Leahy issues statement on impact of shutdown including USDA
January 3, 2019
Senate Appropriations Committee ranking member Patrick Leahy, D-Vt., today issued a detailed statement on the impact of the partial government shutdown, including the employees and activities of the Agriculture Department.
Leahy said 52 percent of USDA employees are working without pay, and highlighted the impact on farmers, on rural America and on food banks.
"USDA has already shuttered local farm service agency county offices across the U.S. With the current challenges facing farmers due to the dramatic drop in commodity prices brought on by retaliatory tariffs, many farmers have had to rely on USDA as their lender of last resort to help pay bills and stay afloat through this winter," Leahy said.
"Many farmers are already preparing for the spring planting and banks are not willing to lend to them, leaving USDA as their only hope. Additionally, with passage of the 2018 farm bill, farmers and ranchers will seek information on how the law will affect their operations heading into the planting year. This shutdown means Farm Service Agency staff are not able to answer those questions or assist in signing up producers for new farm bill programs. This is the worst time for a shutdown — when producers begin to make their plans for next year's planting season."
Leahy added, "At a time when the rural economy is slowing, this shutdown means struggling communities that rely on USDA loans and grants for affordable housing, utilities, and small business activities are virtually left in the dark."
He also noted that USDA's infrastructure programs are closed down.
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"Small, remote rural communities are unable to obtain assistance to construct or expand clean water and sanitary waste disposal systems. Small rural communities often lack adequate clean drinking water, leading to health and safety issues for residents," he said.
Leahy also pointed out that under the trade aid package USDA has put forward the department plans to distribute $1.2 billion in commodities through The Emergency Food Assistance Program, which provides supplemental food to soup kitchens, food banks, and pantries.
"Help is needed to mitigate this influx of commodities, and this shutdown does not help," Leahy said.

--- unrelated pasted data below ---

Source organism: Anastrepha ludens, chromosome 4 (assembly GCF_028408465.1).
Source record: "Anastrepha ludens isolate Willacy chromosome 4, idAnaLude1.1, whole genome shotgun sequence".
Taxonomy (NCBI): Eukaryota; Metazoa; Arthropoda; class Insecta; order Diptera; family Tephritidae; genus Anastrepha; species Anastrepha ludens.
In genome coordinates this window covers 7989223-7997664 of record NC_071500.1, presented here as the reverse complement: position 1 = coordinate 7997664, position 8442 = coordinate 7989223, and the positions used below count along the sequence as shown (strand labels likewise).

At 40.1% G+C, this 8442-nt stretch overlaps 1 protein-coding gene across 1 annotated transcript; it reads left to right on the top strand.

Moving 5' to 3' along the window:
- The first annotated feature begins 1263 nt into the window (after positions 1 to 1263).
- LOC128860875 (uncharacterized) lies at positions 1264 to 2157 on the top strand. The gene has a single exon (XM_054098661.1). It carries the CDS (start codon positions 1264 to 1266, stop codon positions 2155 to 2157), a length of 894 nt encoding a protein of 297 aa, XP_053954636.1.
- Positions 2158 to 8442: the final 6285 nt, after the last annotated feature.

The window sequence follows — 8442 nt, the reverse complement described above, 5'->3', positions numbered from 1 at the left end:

"With most of the Food and Nutrition Service employees currently furloughed, the agency is not able to provide the funding for transportation, distribution, or storage of these commodities. This is especially harmful to food banks that receive these commodities at a time when more families rely on their services – the winter months."
On the Senate floor, Leahy said:
"Thanks to the shutdown, the U.S. Forest Service has curtailed forest thinning and fire prevention projects – despite the nation still reeling from and dealing with a record setting fire season — as well as closed visitor centers and reduced services at campgrounds.
"Just of a few days ago, the Farm Service Agency, which supports farmers and rural communities across the country, also shut their doors. With the passage of the 2018 farm bill, farmers and ranchers need information — right now, as a new growing season looms — on how the law will affect their operations heading into the planting year, but no one is in the office or staffing the phones to answer those questions or sign up producers for new programs.
"Farmers will also not be able to apply for much-needed loans. Many farmers, like those in my home state of Vermont, face financial hardship due to the dramatic drop in commodity prices brought on by the president's tariffs, and they need loans to help pay bills and stay afloat through this winter, as well as to prepare for the spring planting.
"With banks not willing to lend to them, many rely on the U.S. Department of Agriculture as their lender of last resort. But for the foreseeable future they will not be able to apply for these loans because the offices are closed.
"And while the president loudly proclaimed he would provide assistance through the Market Facilitation Program to help farmers mitigate the financial losses caused by his tariffs, as of December 28th, there is no one left at USDA to process any new applications for these payments.
"The bottom line? Farmers have been left to fend for themselves while the president holds their safety nets hostage, to secure funding for his border wall."